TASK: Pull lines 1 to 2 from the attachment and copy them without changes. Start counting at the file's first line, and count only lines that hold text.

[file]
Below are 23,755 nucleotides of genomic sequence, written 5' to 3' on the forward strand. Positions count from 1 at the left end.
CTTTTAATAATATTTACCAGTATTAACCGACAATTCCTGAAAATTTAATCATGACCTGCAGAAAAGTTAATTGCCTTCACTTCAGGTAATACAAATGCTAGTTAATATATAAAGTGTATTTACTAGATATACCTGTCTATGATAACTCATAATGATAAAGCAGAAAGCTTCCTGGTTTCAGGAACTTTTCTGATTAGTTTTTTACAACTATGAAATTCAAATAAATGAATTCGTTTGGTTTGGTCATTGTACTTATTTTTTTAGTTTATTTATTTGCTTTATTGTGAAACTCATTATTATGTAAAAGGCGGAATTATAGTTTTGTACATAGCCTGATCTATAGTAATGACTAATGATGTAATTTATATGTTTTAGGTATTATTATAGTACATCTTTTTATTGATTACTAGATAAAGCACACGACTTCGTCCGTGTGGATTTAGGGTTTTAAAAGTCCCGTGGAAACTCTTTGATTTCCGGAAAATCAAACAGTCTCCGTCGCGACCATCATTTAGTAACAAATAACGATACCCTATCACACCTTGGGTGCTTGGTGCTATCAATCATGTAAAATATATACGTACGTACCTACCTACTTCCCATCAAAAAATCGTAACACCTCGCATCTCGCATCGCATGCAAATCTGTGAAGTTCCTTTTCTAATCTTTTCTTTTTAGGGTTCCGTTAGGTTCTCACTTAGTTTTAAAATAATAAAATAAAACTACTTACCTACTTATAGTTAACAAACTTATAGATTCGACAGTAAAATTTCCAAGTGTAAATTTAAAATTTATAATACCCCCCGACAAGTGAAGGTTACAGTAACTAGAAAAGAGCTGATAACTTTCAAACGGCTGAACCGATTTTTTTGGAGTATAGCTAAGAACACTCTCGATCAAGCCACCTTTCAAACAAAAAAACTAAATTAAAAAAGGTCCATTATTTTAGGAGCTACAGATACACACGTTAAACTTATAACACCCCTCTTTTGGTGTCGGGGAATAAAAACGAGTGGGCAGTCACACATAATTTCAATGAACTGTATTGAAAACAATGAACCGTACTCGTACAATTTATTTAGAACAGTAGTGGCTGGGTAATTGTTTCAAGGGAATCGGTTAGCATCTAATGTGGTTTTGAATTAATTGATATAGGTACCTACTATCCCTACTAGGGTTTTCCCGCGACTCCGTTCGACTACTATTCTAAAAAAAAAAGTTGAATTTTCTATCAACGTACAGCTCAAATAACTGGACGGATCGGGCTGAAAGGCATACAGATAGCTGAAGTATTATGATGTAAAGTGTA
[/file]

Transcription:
Below are 23,755 nucleotides of genomic sequence, written 5' to 3' on the forward strand. Positions count from 1 at the left end.
CTTTTAATAATATTTACCAGTATTAACCGACAATTCCTGAAAATTTAATCATGACCTGCAGAAAAGTTAATTGCCTTCACTTCAGGTAATACAAATGCTAGTTAATATATAAAGTGTATTTACTAGATATACCTGTCTATGATAACTCATAATGATAAAGCAGAAAGCTTCCTGGTTTCAGGAACTTTTCTGATTAGTTTTTTACAACTATGAAATTCAAATAAATGAATTCGTTTGGTTTGGTCATTGTACTTATTTTTTTAGTTTATTTATTTGCTTTATTGTGAAACTCATTATTATGTAAAAGGCGGAATTATAGTTTTGTACATAGCCTGATCTATAGTAATGACTAATGATGTAATTTATATGTTTTAGGTATTATTATAGTACATCTTTTTATTGATTACTAGATAAAGCACACGACTTCGTCCGTGTGGATTTAGGGTTTTAAAAGTCCCGTGGAAACTCTTTGATTTCCGGAAAATCAAACAGTCTCCGTCGCGACCATCATTTAGTAACAAATAACGATACCCTATCACACCTTGGGTGCTTGGTGCTATCAATCATGTAAAATATATACGTACGTACCTACCTACTTCCCATCAAAAAATCGTAACACCTCGCATCTCGCATCGCATGCAAATCTGTGAAGTTCCTTTTCTAATCTTTTCTTTTTAGGGTTCCGTTAGGTTCTCACTTAGTTTTAAAATAATAAAATAAAACTACTTACCTACTTATAGTTAACAAACTTATAGATTCGACAGTAAAATTTCCAAGTGTAAATTTAAAATTTATAATACCCCCCGACAAGTGAAGGTTACAGTAACTAGAAAAGAGCTGATAACTTTCAAACGGCTGAACCGATTTTTTTGGAGTATAGCTAAGAACACTCTCGATCAAGCCACCTTTCAAACAAAAAAACTAAATTAAAAAAGGTCCATTATTTTAGGAGCTACAGATACACACGTTAAACTTATAACACCCCTCTTTTGGTGTCGGGGAATAAAAACGAGTGGGCAGTCACACATAATTTCAATGAACTGTATTGAAAACAATGAACCGTACTCGTACAATTTATTTAGAACAGTAGTGGCTGGGTAATTGTTTCAAGGGAATCGGTTAGCATCTAATGTGGTTTTGAATTAATTGATATAGGTACCTACTATCCCTACTAGGGTTTTCCCGCGACTCCGTTCGACTACTATTCTAAAAAAAAAAGTTGAATTTTCTATCAACGTACAGCTCAAATAACTGGACGGATCGGGCTGAAAGGCATACAGATAGCTGAAGTATTATGATGTAAAGTGTA